In Cleveland, Ohio, urban agriculture, community gardens and city farming have become a creative way to solve the problem of the overwhelming number of vacant and abandoned properties. While researchers and policymakers work to address urban decay, another environmental problem is affecting thousands of miles of shoreline.
Just outside the city, the beaches along Lake Erie have been affected by a silent invasion of zebra mussels. Although scientists have been studying this invasive species for decades, few offer solutions to mitigate the cleanup of shell waste along beaches. The Lake Erie Shoreline Project provides a unique solution, educating middle-school students, senior citizens and immigrant farmers on how to turn this waste into organic compost.
The problem was first discovered by Maria Dimengo, a graduate student at Case Western Reserve University. She identified an over-abundance of shells in May of 2013 and immediately reached out to Cornell University researchers who had developed a zebra mussel shell compost recipe many years prior. Over the course of the summer, Maria began mixing the compost and discussing her ideas with schools and non-profit organizations.
She then reached out to the Near West Intergenerational School in the Ohio City neighborhood because of its unique approach to multi-generational learning. One of the highest-rated free public charter schools in the state, NWIS promotes an engaging workshop model, perfectly suited for the Lake Erie Shoreline Project. For this project, students will learn about zebra mussel shell composting, and information will be recorded online.
Over the last few months, Maria has been preparing the soil for hands-on learning, testing, seeding and growing. By developing a program that will engage students in small groups, our goal is to make this a model program for 5th- and 6th-grade students, senior citizen gardeners, and city farmers, who will learn to use zebra mussel shell compost in urban farms and gardens.
- We will introduce 5th- and 6th-graders from Near West Intergenerational School to zebra mussel shell composting and offer solutions to an environmental problem plaguing northeast Ohio beaches.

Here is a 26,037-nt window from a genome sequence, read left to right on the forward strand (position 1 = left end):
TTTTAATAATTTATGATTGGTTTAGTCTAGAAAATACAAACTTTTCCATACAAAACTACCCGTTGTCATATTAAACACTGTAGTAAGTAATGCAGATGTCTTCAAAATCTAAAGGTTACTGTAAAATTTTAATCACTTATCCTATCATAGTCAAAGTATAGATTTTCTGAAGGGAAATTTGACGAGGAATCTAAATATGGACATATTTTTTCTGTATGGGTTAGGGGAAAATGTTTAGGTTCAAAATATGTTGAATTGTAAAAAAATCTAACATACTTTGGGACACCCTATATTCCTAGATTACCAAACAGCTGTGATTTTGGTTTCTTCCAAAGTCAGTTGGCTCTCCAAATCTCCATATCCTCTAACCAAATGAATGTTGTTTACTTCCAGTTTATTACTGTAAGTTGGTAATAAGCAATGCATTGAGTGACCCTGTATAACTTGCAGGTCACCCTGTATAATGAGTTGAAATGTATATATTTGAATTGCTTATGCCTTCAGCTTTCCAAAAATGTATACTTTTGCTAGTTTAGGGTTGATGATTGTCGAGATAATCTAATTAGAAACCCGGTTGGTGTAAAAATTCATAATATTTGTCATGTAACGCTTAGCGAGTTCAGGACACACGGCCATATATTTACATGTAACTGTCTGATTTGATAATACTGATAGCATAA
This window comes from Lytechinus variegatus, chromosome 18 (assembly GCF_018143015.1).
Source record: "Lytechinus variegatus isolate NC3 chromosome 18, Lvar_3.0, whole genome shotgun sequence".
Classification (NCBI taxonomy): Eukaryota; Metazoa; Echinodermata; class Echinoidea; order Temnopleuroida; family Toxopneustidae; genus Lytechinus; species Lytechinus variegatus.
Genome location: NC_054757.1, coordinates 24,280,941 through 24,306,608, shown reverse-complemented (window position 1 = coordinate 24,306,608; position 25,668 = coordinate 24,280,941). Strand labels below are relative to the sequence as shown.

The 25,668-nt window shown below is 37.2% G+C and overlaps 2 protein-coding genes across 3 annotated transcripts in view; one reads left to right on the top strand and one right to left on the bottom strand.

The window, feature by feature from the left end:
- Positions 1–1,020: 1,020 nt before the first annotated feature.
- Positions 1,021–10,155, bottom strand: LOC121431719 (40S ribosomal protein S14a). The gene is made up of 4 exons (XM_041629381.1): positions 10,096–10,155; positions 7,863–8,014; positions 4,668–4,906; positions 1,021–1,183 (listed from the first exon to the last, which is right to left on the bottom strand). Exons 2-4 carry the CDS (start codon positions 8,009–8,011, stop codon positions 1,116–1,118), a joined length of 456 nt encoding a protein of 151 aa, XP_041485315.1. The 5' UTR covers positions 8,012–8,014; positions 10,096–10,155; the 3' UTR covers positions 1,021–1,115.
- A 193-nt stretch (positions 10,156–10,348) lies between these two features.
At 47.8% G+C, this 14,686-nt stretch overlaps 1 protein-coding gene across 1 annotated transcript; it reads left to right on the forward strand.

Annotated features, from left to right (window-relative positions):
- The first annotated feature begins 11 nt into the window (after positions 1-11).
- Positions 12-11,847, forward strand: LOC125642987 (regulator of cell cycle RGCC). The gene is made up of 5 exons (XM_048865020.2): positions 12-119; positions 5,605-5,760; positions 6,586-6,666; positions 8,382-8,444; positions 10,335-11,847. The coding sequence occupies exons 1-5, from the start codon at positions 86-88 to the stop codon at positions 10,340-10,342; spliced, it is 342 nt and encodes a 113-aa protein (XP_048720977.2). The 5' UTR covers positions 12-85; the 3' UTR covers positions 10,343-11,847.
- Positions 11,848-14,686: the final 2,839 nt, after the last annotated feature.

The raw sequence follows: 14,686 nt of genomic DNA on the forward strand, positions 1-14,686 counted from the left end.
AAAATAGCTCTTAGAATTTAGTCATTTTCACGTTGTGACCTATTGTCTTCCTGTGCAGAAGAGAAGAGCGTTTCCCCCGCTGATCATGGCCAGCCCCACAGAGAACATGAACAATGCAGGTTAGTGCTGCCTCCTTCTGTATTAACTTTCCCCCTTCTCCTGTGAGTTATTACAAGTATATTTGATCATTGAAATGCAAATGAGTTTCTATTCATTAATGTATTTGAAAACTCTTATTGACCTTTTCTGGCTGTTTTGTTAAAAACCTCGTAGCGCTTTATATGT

- We will educate immigrant farmers in Cleveland about creative organic practices that involve zebra mussel shell composting.
- We will educate senior citizen and urban gardeners in Cleveland about creative organic practices that involve zebra mussel shell composting.
We have developed a workshop curriculum tailored to our unique audience. The first program is designed to educate 5th- and 6th-grade students during science class. Students will incorporate STEM learning principles and mix the compost in a classroom setting. They will also observe soil samples, work with grow lights and seedlings, and work with the compost in a community garden near the school.
Students will be involved with a second workshop designed to educate immigrant farmers at the Ohio City Farm. Farmers will learn about this new method of composting and determine the best way to grow vegetables in zebra mussel shell compost.
The final workshop is designed to educate senior citizen and urban gardeners, too. Like the other groups, they will learn how to compost zebra mussel shells and use them in their backyard gardens.
Each group will learn about the environmental problems caused by zebra mussels and how they affect the Great Lakes. Participants will learn how to make compost with zebra mussel shells; experiment with seedlings and soil; monitor growth of vegetables using zebra mussel shell compost; and learn how to mitigate the problems caused by zebra mussel shells.
The Lake Erie Shoreline project will introduce all participants to new methods of environmental composting never learned before. Participants will:
- develop a greater understanding of zebra mussels, an invasive species that is infiltrating the Great Lakes;
- obtain a basic knowledge of new composting techniques that involve zebra mussel shell compost;
- improve their math, measurement and STEM-related skills;
- test and monitor soil samples through hands-on learning;
- increase their ability to analyze data and record their observations;
- improve their knowledge of seeding, growing and gardening;
- enhance their public speaking and English-speaking skills; and
- help conserve the environment through individualized and group collaboration.